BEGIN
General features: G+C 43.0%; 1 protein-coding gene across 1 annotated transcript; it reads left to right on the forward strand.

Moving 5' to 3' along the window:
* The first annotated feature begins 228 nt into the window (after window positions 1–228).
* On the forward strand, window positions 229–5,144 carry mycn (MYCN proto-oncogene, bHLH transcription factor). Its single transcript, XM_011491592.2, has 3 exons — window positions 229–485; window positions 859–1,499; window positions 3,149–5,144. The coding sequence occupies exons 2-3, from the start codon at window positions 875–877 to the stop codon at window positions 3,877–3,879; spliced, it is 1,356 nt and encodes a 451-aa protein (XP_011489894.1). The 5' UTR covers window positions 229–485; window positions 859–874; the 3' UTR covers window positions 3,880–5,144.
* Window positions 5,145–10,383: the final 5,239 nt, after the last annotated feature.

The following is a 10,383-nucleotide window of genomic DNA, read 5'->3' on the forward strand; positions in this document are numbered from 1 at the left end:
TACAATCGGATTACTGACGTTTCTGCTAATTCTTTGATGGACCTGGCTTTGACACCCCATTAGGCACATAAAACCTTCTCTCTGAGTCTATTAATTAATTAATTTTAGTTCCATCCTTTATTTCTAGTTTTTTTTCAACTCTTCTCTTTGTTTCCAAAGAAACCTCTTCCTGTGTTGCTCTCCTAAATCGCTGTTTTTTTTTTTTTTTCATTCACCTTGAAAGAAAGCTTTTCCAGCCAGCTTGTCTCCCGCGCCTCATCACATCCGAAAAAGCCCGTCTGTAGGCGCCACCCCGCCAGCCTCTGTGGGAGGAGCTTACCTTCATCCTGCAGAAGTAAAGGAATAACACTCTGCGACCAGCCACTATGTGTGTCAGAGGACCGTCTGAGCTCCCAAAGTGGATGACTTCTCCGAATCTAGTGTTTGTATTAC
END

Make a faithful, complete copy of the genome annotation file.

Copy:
General features: G+C 43.0%; 1 protein-coding gene across 1 annotated transcript; it reads left to right on the forward strand.

Moving 5' to 3' along the window:
* The first annotated feature begins 228 nt into the window (after window positions 1–228).
* On the forward strand, window positions 229–5,144 carry mycn (MYCN proto-oncogene, bHLH transcription factor). Its single transcript, XM_011491592.2, has 3 exons — window positions 229–485; window positions 859–1,499; window positions 3,149–5,144. The coding sequence occupies exons 2-3, from the start codon at window positions 875–877 to the stop codon at window positions 3,877–3,879; spliced, it is 1,356 nt and encodes a 451-aa protein (XP_011489894.1). The 5' UTR covers window positions 229–485; window positions 859–874; the 3' UTR covers window positions 3,880–5,144.
* Window positions 5,145–10,383: the final 5,239 nt, after the last annotated feature.

The following is a 10,383-nucleotide window of genomic DNA, read 5'->3' on the forward strand; positions in this document are numbered from 1 at the left end:
TACAATCGGATTACTGACGTTTCTGCTAATTCTTTGATGGACCTGGCTTTGACACCCCATTAGGCACATAAAACCTTCTCTCTGAGTCTATTAATTAATTAATTTTAGTTCCATCCTTTATTTCTAGTTTTTTTTCAACTCTTCTCTTTGTTTCCAAAGAAACCTCTTCCTGTGTTGCTCTCCTAAATCGCTGTTTTTTTTTTTTTTTCATTCACCTTGAAAGAAAGCTTTTCCAGCCAGCTTGTCTCCCGCGCCTCATCACATCCGAAAAAGCCCGTCTGTAGGCGCCACCCCGCCAGCCTCTGTGGGAGGAGCTTACCTTCATCCTGCAGAAGTAAAGGAATAACACTCTGCGACCAGCCACTATGTGTGTCAGAGGACCGTCTGAGCTCCCAAAGTGGATGACTTCTCCGAATCTAGTGTTTGTATTAC